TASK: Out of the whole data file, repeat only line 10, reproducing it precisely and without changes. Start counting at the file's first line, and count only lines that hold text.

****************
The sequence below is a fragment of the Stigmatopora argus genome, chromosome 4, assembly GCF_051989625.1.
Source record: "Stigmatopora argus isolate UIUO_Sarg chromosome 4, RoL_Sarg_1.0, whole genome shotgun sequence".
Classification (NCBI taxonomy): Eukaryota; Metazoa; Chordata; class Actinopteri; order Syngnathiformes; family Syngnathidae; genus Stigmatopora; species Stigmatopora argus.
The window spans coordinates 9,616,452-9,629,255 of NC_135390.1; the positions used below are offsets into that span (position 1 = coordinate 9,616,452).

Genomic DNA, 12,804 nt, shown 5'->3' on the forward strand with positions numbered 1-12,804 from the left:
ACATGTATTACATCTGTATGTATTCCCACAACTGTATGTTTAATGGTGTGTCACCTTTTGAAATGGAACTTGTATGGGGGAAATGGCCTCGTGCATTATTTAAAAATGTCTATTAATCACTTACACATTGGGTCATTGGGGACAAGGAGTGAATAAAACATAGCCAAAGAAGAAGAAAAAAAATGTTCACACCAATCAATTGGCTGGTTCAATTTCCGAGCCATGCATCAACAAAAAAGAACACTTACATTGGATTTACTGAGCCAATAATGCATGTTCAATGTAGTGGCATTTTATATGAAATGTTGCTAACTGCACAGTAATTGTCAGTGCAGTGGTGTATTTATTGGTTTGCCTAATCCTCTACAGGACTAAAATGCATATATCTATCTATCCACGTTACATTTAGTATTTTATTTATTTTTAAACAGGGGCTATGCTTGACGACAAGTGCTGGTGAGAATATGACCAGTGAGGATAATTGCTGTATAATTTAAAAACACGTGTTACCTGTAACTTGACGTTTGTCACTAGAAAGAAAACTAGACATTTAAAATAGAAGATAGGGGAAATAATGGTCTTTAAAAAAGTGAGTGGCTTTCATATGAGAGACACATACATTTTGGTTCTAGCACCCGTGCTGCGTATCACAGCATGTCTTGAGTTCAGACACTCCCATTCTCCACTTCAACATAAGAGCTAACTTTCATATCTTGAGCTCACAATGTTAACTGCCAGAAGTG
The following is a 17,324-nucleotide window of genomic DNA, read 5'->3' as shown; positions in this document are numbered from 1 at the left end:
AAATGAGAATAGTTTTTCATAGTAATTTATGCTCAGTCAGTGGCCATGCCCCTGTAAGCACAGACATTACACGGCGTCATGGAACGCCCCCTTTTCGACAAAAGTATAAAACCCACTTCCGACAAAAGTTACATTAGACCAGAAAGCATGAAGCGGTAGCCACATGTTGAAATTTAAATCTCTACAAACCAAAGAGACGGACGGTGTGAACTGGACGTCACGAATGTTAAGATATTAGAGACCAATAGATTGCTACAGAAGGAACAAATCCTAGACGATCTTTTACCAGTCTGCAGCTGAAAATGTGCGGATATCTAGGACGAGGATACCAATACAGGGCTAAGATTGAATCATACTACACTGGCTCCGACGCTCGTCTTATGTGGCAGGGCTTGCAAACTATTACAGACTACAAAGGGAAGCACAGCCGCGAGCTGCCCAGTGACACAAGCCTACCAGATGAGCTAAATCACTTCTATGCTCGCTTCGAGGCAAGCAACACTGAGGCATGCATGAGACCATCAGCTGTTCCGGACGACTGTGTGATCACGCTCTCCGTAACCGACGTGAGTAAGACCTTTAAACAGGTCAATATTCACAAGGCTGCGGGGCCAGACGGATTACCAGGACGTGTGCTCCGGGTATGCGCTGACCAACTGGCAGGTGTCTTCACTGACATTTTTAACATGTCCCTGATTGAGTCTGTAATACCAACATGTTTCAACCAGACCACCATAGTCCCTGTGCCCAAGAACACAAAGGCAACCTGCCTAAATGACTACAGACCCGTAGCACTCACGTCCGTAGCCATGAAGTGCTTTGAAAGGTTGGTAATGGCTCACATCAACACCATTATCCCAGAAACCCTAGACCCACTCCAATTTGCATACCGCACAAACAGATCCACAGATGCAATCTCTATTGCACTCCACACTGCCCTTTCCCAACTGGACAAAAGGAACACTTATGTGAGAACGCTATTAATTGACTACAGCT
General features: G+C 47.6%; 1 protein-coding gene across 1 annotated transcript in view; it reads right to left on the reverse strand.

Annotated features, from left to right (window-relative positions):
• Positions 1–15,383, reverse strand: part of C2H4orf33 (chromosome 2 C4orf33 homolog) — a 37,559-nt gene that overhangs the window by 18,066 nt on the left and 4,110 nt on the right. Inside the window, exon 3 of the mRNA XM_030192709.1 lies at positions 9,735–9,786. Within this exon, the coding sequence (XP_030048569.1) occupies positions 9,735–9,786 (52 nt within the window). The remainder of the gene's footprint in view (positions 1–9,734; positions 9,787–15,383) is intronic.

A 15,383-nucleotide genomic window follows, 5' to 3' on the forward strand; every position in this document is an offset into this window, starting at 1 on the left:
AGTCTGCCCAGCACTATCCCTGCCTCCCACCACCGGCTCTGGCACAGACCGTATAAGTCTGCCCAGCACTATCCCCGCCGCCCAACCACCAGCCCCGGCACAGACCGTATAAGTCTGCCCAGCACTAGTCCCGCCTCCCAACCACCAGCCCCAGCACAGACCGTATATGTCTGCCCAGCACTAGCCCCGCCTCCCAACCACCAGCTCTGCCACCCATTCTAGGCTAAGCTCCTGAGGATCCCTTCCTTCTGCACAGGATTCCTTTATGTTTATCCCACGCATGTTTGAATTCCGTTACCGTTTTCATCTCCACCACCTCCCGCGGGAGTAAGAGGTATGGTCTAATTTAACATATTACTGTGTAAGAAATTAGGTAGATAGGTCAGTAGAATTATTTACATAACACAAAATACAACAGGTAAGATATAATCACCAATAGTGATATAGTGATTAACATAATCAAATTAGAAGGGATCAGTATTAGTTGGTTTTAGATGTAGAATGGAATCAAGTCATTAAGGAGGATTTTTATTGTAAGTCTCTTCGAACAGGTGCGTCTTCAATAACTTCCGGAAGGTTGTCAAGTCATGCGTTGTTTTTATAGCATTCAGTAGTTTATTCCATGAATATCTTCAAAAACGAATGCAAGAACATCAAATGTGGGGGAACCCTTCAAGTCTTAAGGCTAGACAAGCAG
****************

Annotated features, from left to right (window-relative positions):